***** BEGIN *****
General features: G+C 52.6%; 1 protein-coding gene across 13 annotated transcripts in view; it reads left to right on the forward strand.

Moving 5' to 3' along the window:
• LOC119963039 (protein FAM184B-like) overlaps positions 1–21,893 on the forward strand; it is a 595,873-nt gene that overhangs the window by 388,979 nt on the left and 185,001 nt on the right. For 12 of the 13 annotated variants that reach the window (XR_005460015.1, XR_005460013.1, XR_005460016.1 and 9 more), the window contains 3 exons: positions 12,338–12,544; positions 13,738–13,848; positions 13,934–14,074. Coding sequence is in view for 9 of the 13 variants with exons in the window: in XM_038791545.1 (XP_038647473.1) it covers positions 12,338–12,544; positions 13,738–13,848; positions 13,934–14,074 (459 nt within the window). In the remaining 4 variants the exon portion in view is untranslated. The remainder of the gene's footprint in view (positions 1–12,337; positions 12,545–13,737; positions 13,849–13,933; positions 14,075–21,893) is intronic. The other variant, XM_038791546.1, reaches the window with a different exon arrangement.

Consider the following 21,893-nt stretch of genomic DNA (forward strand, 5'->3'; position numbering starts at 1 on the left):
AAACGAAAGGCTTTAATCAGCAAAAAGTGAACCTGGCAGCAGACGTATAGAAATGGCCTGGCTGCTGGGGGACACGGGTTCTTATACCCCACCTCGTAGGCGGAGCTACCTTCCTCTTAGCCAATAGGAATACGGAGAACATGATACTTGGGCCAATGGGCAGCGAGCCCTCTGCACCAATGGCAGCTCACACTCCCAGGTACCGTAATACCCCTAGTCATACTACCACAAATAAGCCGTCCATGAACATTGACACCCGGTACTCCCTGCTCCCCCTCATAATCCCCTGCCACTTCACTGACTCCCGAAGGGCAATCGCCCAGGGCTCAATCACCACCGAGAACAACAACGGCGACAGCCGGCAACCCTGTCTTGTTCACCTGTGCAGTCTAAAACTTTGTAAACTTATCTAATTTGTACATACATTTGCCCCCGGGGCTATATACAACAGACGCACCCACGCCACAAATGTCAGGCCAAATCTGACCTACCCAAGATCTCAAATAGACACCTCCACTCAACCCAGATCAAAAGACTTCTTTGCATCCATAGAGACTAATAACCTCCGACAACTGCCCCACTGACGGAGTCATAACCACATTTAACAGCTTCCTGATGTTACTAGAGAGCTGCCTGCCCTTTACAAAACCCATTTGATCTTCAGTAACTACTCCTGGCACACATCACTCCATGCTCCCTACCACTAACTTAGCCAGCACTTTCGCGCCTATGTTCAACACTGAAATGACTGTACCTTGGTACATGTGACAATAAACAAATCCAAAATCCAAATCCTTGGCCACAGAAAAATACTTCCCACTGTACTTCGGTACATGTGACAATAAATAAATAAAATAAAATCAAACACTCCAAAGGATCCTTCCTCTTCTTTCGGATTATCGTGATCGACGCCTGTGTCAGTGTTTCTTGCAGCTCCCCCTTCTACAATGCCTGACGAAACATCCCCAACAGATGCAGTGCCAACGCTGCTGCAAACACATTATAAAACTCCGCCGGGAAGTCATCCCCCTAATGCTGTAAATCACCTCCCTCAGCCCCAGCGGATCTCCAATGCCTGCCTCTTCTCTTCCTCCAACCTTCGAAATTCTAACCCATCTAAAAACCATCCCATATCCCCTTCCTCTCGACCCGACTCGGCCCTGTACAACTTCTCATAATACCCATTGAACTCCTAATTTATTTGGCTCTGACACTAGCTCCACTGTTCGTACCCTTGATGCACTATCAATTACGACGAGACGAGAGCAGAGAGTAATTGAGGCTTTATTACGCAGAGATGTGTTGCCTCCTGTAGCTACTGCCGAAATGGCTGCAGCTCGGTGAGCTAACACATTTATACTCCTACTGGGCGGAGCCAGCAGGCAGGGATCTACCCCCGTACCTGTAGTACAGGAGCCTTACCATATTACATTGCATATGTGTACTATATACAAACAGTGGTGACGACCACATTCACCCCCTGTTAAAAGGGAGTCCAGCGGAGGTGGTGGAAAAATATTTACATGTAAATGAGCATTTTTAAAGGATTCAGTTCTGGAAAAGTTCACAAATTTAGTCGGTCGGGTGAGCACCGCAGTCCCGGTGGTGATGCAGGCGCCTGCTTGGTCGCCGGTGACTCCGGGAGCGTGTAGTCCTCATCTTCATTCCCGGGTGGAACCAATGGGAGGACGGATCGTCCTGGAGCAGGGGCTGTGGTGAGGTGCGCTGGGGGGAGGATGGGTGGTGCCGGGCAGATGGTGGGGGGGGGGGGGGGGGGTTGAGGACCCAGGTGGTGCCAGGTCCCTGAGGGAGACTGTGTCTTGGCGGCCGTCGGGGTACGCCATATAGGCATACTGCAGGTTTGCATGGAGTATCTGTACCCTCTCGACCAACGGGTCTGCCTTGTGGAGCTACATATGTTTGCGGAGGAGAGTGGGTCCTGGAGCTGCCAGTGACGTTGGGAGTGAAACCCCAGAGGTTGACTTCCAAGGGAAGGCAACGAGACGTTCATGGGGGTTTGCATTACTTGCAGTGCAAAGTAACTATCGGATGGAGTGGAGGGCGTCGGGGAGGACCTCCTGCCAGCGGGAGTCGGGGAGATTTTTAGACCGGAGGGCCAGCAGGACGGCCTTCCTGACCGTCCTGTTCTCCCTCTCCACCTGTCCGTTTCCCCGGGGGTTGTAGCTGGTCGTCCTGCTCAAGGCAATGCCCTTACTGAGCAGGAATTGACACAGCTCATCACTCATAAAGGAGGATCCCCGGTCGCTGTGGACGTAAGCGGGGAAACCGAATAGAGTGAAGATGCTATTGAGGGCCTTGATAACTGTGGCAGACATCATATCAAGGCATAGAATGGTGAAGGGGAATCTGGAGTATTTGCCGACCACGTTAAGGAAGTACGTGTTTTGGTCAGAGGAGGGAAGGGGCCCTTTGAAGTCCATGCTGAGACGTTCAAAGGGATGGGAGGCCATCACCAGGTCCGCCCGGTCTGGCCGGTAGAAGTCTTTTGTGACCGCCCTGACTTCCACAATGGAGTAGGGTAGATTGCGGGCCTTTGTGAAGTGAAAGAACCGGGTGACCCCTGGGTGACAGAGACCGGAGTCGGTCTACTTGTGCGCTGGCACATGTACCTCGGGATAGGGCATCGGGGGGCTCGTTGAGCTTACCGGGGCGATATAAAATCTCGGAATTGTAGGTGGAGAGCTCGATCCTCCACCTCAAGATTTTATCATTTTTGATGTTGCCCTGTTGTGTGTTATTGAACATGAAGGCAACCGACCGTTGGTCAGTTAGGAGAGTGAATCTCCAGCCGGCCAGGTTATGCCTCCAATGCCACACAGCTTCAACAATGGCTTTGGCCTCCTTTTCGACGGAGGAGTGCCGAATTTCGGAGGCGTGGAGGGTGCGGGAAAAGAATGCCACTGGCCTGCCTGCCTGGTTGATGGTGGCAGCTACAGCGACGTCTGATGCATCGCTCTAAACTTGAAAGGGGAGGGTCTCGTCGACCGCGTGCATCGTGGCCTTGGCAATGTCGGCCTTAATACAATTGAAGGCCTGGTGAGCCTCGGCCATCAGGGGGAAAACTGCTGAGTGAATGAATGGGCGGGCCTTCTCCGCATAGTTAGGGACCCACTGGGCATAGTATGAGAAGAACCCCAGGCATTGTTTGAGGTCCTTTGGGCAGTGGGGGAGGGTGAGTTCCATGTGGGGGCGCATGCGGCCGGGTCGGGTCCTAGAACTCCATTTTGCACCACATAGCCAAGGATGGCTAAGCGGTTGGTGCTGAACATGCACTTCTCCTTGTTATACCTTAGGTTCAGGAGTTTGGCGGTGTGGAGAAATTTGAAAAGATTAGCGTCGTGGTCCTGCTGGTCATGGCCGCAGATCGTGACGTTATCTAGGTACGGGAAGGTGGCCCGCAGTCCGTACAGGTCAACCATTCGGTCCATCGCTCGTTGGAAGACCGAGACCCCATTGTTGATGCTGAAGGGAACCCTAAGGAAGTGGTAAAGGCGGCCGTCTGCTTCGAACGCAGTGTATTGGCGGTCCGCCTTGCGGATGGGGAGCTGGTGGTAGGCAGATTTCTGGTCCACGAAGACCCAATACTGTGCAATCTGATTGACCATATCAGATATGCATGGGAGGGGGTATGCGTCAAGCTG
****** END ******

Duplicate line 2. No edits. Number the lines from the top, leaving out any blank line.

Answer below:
Moving 5' to 3' along the window: